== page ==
3. The Preparation stage can be considered the information gathering and planning stage.  The preparation stage is the most important.  Fifty percent of the people who attempt behavior change and skip this stage will relapse within 21 days, according to Prochaska in his book, Changing for Good.  

  4. "Action is the stage in which individuals modify their behavior, experiences, or environment in order to overcome their problems. Action involves the most overt behavioral changes and requires considerable commitment of time and energy."   During the action stage, one implements the plans developed and information gathered in the preparation stage.

  5. "Maintenance is the stage in which people work to prevent relapse and consolidate the gains attained during action. For addictive behaviors this stage extends from six months to an indeterminate period past the initial action."

Most people I work with, who have diabetes, could be categorized in the contemplation stage. They are seriously thinking about life changes, but have not yet made a commitment to take action.  Therefore, I think it valuable to further explore this stage.

Within each stage, specific actions called, "processes of change," help someone mentally move through each stage successfully.  In the contemplation stage, the processes of change are “consciousness raising” and “self-reevaluation.”  

Consciousness raising is the process of actively becoming more aware, mindful or conscious of the current situation.  Some activities include, keeping a food diary to learn more about how much I am eating, monitoring blood sugar to learn how well or if my treatment plan is working, or reading food labels to learn about how much carbohydrate is in different foods.

Self-reevaluation flows naturally from consciousness raising.  Self-reevaluation means taking stock or appraisal of the behavior that needs to be changed, and reveals how your values conflict with the problem behaviors.  

An activity which will help clarify your values, or "why" you want to change is called “decisional balance”.   The decisional balance takes into consideration the pros and cons of behavior change.  Understanding pros and cons helps one acknowledge that behavior change has good consequences, but requires sacrifice.  

Take a piece of paper.  Divide the paper into two columns.  Label one "pros" and the other column "cons".  Under each column answer each question: ·        What will be the consequences of my behavior change be for me?  

  • What will the consequences of my behavior change be for others (family, friends, coworkers)?  
  • What will my reactions be to my new self?  
  • What will the reactions of others (family, friends, coworkers) be to my new self?
  • If the pros of change outweigh the cons, then one is ready to move into the preparations stage! This sets the foundation for the preparation, action and maintenance stages.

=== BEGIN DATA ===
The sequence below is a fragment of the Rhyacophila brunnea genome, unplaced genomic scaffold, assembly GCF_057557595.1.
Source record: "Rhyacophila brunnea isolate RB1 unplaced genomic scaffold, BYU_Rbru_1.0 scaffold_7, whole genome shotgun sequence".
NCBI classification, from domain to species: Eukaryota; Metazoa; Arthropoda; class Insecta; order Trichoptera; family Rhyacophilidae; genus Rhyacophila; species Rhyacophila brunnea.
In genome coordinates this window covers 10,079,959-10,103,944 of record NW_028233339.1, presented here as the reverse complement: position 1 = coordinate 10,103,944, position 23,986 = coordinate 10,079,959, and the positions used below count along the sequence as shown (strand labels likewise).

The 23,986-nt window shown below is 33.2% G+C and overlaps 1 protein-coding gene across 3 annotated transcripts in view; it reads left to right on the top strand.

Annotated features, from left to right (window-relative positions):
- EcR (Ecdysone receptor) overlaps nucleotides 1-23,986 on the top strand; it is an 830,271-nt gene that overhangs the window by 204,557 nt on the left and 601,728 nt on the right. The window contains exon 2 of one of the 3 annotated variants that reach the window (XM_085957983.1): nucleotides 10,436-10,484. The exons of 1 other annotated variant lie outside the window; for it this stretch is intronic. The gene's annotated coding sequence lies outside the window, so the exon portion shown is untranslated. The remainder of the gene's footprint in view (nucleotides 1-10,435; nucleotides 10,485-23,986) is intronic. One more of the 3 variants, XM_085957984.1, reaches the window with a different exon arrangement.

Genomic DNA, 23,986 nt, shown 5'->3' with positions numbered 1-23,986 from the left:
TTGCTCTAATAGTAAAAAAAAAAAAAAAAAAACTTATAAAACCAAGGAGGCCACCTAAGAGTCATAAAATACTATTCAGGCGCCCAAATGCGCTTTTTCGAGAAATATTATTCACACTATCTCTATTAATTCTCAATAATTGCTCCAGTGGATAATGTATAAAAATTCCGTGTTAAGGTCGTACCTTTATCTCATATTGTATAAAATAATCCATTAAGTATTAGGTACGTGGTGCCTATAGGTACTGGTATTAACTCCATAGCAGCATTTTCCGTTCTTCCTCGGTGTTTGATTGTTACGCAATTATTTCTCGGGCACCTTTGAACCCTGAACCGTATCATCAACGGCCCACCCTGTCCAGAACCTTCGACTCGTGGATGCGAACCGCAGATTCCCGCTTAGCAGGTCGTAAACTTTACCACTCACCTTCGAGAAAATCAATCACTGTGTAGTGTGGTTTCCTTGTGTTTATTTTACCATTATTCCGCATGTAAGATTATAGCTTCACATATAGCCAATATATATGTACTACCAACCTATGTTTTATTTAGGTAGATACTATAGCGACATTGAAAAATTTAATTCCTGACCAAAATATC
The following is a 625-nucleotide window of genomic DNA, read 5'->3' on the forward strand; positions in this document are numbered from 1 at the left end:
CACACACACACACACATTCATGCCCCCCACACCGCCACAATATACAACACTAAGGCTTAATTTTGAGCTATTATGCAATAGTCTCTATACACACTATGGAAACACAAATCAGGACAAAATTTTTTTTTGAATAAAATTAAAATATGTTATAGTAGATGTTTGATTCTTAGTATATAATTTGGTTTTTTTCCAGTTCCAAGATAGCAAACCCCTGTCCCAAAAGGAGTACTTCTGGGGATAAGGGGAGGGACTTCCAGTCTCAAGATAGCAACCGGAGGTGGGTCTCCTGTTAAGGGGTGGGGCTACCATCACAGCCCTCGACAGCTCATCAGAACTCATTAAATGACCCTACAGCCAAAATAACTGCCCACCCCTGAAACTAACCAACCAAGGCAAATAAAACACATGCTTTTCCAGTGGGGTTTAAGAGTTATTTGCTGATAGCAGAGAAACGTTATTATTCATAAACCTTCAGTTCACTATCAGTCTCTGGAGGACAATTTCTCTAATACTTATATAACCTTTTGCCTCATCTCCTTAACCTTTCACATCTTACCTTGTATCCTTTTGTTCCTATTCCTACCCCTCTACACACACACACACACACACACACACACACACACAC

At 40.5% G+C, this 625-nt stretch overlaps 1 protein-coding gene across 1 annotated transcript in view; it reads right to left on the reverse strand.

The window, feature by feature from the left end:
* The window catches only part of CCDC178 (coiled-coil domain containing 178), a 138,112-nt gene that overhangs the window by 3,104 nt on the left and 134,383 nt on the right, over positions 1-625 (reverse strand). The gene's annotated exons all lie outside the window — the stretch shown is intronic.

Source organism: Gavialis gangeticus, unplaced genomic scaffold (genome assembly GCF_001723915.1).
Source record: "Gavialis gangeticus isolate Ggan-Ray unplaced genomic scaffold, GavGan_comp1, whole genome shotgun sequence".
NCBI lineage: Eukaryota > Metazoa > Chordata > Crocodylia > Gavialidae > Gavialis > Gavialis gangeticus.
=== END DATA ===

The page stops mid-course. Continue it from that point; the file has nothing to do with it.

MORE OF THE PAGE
I once heard a radio interview with James Prochaska.  He said that making a behavior change should be approached as if you were getting ready for a major surgery.  How much pre-planning would you do?  How much support would you solicit from friends and family? How much mental attention would you put towards it?  It would be your number one priority, and you would choose a time when there would be nothing else within your control that would take precedence.  You would not choose a time when you are making a marital change, job change, major vacation, getting ready to move to a new house, etc.  Healthy behavior change is that difficult, and it is that important.


By: Donna Webb, RD, LD, CDE

Fit4D Diabetes Health Coach  


Cancer Prevention Research Center. University of Rhode Island, 2016. Web. 10 Jan. 2016. <>

Prochaska, J. O. and W. F. Velicer (in press). “The transtheoretical model of health behavior change.” American Journal of Health Promotion.

Prochaska, PH.D., James O., John C. Norcross, PH.D., and Carlo C. Diclemente, PH.D. Changing For Good. New York, NY: Harperollins Publishers, 1994. Print.


New Year Resolutions - Managing Your Diabetes Effectively


It's the beginning of the New Year - the perfect time to review what you are already doing to take care of your diabetes and what changes you can make to manage it better. Most Year Year's resolutions begin with a great start, but often fail due to lack of motivation or burnout issues. Managing diabetes is not easy, especially with the many roadblocks that one may face. When trying to make a lifestyle change, one of the biggest challenges of individuals with diabetes is not knowing how to set appropriate goals. Here are some tips to help you be successful in implementing lifestyle changes: 

1) Set up a goal: As you work on setting your goals, it is important to set specific and realistic goals. A specific goal has a greater chance of being accomplished than a general goal because you know the behavior you would like to change and the estimated time-frame needed to achieve the goal. Goals such as, "I will eat three servings of vegetables at least 6 days a week," are more specific and realistic than, "I will eat more vegetables every day." Another example might be, "five days a week I will walk for 20 minutes after dinner," rather than saying "I will walk everyday."

It always helps to have the goal written down as a visual reminder. This means you could write it on a sticky-note and place it somewhere you can see it multiple times a day; or you can set reminders on your phone, tablet, or daily personal calendar.  

Once you have set a goal and have been successful in its implementation, you can advance the goal. You can now say, "I will eat four servings of vegetables everyday," or, "five days a week, I will walk for 30 minutes after dinner."

2) Have a Plan: Now that you have set goals to work on, set a time frame for implementing them. You also want to think about barriers that may prevent you from accomplishing your goals. Barriers may include something like not having the time to prepare recipes that include more vegetables. You could work around that by buying more frozen vegetables or salads and you can revamp your traditional recipes to make them easier and quicker to prepare.